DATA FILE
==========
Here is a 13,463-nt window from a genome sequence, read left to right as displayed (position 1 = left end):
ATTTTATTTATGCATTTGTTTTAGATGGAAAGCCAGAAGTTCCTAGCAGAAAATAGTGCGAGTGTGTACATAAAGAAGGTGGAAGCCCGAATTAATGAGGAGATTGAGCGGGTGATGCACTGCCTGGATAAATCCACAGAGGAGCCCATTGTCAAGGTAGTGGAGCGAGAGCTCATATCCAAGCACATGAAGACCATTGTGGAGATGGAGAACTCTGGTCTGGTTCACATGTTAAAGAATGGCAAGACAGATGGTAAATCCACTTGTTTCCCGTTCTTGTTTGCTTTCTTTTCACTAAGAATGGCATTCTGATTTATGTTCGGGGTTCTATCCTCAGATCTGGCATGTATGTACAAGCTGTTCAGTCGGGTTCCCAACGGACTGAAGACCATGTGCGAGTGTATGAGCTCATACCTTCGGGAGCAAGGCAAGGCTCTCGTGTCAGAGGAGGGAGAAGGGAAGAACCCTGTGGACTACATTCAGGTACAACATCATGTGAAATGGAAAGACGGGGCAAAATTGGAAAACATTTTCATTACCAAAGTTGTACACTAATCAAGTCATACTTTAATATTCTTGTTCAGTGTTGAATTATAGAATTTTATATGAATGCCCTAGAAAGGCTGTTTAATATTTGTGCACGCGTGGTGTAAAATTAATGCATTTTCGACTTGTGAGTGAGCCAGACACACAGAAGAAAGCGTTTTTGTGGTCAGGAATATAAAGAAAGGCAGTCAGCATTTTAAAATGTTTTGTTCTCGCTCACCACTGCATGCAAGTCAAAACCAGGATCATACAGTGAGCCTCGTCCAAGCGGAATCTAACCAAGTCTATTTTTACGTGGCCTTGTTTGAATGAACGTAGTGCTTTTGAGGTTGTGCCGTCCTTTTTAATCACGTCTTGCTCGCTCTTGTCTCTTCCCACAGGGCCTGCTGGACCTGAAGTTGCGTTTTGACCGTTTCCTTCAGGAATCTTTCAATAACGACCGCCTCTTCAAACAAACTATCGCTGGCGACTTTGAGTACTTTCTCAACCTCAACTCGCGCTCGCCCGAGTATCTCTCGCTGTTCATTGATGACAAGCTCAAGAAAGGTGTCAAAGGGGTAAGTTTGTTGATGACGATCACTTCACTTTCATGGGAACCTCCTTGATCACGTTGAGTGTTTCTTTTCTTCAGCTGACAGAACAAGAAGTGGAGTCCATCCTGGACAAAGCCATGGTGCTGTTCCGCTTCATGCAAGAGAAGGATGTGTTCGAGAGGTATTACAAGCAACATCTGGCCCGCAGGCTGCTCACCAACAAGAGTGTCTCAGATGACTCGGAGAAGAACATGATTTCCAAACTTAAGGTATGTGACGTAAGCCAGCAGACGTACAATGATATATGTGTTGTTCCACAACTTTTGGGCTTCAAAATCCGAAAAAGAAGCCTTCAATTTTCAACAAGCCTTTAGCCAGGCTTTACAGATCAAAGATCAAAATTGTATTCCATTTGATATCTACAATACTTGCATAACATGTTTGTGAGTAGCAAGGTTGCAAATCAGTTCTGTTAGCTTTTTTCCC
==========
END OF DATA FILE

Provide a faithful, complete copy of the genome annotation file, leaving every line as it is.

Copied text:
Here is a 13,463-nt window from a genome sequence, read left to right as displayed (position 1 = left end):
ATTTTATTTATGCATTTGTTTTAGATGGAAAGCCAGAAGTTCCTAGCAGAAAATAGTGCGAGTGTGTACATAAAGAAGGTGGAAGCCCGAATTAATGAGGAGATTGAGCGGGTGATGCACTGCCTGGATAAATCCACAGAGGAGCCCATTGTCAAGGTAGTGGAGCGAGAGCTCATATCCAAGCACATGAAGACCATTGTGGAGATGGAGAACTCTGGTCTGGTTCACATGTTAAAGAATGGCAAGACAGATGGTAAATCCACTTGTTTCCCGTTCTTGTTTGCTTTCTTTTCACTAAGAATGGCATTCTGATTTATGTTCGGGGTTCTATCCTCAGATCTGGCATGTATGTACAAGCTGTTCAGTCGGGTTCCCAACGGACTGAAGACCATGTGCGAGTGTATGAGCTCATACCTTCGGGAGCAAGGCAAGGCTCTCGTGTCAGAGGAGGGAGAAGGGAAGAACCCTGTGGACTACATTCAGGTACAACATCATGTGAAATGGAAAGACGGGGCAAAATTGGAAAACATTTTCATTACCAAAGTTGTACACTAATCAAGTCATACTTTAATATTCTTGTTCAGTGTTGAATTATAGAATTTTATATGAATGCCCTAGAAAGGCTGTTTAATATTTGTGCACGCGTGGTGTAAAATTAATGCATTTTCGACTTGTGAGTGAGCCAGACACACAGAAGAAAGCGTTTTTGTGGTCAGGAATATAAAGAAAGGCAGTCAGCATTTTAAAATGTTTTGTTCTCGCTCACCACTGCATGCAAGTCAAAACCAGGATCATACAGTGAGCCTCGTCCAAGCGGAATCTAACCAAGTCTATTTTTACGTGGCCTTGTTTGAATGAACGTAGTGCTTTTGAGGTTGTGCCGTCCTTTTTAATCACGTCTTGCTCGCTCTTGTCTCTTCCCACAGGGCCTGCTGGACCTGAAGTTGCGTTTTGACCGTTTCCTTCAGGAATCTTTCAATAACGACCGCCTCTTCAAACAAACTATCGCTGGCGACTTTGAGTACTTTCTCAACCTCAACTCGCGCTCGCCCGAGTATCTCTCGCTGTTCATTGATGACAAGCTCAAGAAAGGTGTCAAAGGGGTAAGTTTGTTGATGACGATCACTTCACTTTCATGGGAACCTCCTTGATCACGTTGAGTGTTTCTTTTCTTCAGCTGACAGAACAAGAAGTGGAGTCCATCCTGGACAAAGCCATGGTGCTGTTCCGCTTCATGCAAGAGAAGGATGTGTTCGAGAGGTATTACAAGCAACATCTGGCCCGCAGGCTGCTCACCAACAAGAGTGTCTCAGATGACTCGGAGAAGAACATGATTTCCAAACTTAAGGTATGTGACGTAAGCCAGCAGACGTACAATGATATATGTGTTGTTCCACAACTTTTGGGCTTCAAAATCCGAAAAAGAAGCCTTCAATTTTCAACAAGCCTTTAGCCAGGCTTTACAGATCAAAGATCAAAATTGTATTCCATTTGATATCTACAATACTTGCATAACATGTTTGTGAGTAGCAAGGTTGCAAATCAGTTCTGTTAGCTTTTTTCCC